By PowerBuy // 8 May 2015 // Related Categories: Tips
Upgrading WiFi standards is a bit like improving athletic performance – the goal is to go further and faster. In January 2014, WiFi technology achieved the equivalent of a new world record in the 800-metre sprint with the approval of 802.11ac – a wireless networking standard that promises speeds up to three times faster than its predecessor, 802.11n, as well as increased range and improved security.
You’ll find that 802.11ac is supported by almost every major smartphone, laptop, desktop computer, and smart device – but is your office taking full advantage of its potential? Read on to learn more about the benefits of 802.11ac and how you can make sure your business is ready for it.
The need for speed
Five years passed between the development of 802.11n in 2009 and the announcement of its successor, and the superior speed of the latter is testament to how much technology advanced has even in that short time. The new technology is theoretically capable of transmitting 1,300 megabits per second (Mbps) – that’s three times faster than the 450Mbps offered by 802.11n. In practice, the maximum operating speeds tend to be closer to 720Mbps for 802.11ac versus 240Mbps for 802.11ac – which is a tripling of speed.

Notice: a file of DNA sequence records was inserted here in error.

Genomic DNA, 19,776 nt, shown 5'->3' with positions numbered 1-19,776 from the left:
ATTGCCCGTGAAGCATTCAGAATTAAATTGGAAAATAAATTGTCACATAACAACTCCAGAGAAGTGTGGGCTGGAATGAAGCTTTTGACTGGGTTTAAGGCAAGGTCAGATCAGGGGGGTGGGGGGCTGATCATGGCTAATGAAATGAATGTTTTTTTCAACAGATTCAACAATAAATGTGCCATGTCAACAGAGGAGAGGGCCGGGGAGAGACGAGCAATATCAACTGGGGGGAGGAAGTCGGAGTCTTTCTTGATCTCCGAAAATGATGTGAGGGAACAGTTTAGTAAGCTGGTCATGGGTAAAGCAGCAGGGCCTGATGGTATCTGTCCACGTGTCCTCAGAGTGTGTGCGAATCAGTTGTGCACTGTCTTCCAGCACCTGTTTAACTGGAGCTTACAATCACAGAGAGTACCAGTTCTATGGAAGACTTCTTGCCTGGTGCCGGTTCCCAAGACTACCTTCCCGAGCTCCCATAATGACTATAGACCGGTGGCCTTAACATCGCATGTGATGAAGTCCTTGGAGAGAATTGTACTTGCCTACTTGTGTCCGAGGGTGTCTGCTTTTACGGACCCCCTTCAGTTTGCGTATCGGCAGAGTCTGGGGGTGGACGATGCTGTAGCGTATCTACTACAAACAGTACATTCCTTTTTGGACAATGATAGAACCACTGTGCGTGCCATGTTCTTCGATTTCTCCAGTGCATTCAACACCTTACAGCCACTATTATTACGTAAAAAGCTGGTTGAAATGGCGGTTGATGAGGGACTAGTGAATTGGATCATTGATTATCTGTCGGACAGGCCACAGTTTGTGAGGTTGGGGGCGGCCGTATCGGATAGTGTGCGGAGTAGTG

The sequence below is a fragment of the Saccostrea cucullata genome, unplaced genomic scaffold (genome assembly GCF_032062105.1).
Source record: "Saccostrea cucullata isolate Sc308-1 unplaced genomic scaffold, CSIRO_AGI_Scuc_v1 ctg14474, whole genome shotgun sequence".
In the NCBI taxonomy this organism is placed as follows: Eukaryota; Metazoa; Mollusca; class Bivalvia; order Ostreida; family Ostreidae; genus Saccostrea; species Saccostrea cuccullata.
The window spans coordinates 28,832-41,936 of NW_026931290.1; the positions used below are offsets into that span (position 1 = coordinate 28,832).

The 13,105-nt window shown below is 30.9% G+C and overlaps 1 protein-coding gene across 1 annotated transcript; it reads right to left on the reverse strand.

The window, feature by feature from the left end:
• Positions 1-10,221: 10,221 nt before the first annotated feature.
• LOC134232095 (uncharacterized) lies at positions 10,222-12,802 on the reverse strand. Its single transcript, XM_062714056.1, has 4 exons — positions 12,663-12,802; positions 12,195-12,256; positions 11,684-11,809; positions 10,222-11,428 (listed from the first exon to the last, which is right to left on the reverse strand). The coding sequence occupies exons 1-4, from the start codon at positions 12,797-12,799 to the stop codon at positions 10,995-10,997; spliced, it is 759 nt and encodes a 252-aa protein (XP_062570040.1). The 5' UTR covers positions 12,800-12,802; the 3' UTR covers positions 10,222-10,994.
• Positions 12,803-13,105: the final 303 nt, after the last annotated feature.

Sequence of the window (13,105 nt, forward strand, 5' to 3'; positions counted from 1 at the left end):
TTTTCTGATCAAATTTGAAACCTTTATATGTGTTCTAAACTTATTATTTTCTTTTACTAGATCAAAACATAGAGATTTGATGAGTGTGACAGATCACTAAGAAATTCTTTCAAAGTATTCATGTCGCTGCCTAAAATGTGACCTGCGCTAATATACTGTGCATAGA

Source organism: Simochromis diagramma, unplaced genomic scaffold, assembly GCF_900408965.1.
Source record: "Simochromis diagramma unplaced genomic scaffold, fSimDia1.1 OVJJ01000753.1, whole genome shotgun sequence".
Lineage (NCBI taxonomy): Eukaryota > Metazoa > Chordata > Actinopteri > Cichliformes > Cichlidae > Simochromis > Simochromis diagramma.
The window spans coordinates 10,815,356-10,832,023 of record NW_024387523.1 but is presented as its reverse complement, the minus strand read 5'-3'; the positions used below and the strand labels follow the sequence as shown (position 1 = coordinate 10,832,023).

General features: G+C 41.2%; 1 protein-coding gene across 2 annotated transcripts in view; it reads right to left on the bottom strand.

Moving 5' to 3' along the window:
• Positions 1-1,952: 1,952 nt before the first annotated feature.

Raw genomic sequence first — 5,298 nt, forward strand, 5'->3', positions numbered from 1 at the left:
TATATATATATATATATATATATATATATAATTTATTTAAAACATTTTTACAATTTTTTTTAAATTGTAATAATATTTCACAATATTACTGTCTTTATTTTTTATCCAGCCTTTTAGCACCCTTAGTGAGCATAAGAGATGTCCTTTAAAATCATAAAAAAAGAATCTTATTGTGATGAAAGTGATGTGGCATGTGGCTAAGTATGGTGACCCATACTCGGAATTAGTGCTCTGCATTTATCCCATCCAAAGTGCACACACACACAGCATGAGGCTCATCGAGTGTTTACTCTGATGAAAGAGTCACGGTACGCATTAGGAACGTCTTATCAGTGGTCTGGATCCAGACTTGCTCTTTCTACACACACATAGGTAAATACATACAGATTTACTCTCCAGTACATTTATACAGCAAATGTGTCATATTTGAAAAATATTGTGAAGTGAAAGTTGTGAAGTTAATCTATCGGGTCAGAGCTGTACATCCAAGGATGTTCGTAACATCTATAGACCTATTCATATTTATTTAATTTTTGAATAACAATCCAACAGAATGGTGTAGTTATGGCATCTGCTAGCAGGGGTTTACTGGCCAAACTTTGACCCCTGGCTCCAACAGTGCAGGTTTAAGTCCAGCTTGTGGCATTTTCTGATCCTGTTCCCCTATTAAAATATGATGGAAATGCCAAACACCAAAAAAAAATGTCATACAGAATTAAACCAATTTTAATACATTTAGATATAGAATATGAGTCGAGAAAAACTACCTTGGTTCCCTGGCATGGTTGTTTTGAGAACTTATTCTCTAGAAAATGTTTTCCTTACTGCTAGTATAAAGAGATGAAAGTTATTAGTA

Seeing through walls
The older standard used both the 5GHz and 2.4GHz bands, but 802.11ac operates primarily in the 5GHz range. Put simply, higher bands are quicker, while lower bands travel further. If this seems like a potential disadvantage, bear in mind that the 2.4GHz range is crowded with everything from mobile phone transmissions to home microwave radiation. This means 802.11ac offers a clearer signal with little interference. To make up for its absence in the longer-travelli
Are you ready?
Nasser Tarazi, Product Manager for the Cisco Small Business Wireless Access Points, says that 802.11ac is 30 percent more power-efficient on mobile devices, and it will be enabled on more than 70 percent of them by 2016. The benefits of using 802.11ac are clear – but what does it mean for you?
Firstly, you must ensure that your hardware, including routers and computers, are 802.11ac enabled. You’ll need two Gigabit Ethernet ports for each 802.11ac access point, which may mean doubling the number of switch ports (and cables) in your office. The good news is that 802.11ac devices are fully backwards compatible, which means that you’ll be able to take them wherever you like and still use WiFi.
A simple solution is to deploy a wireless access point custom-built for small businesses looking to upgrade to 802.11ac. Cisco’s WAP371, for example, offers robust security and single point setup, taking the hassle out of the upgrade process. So why not accelerate your business today?
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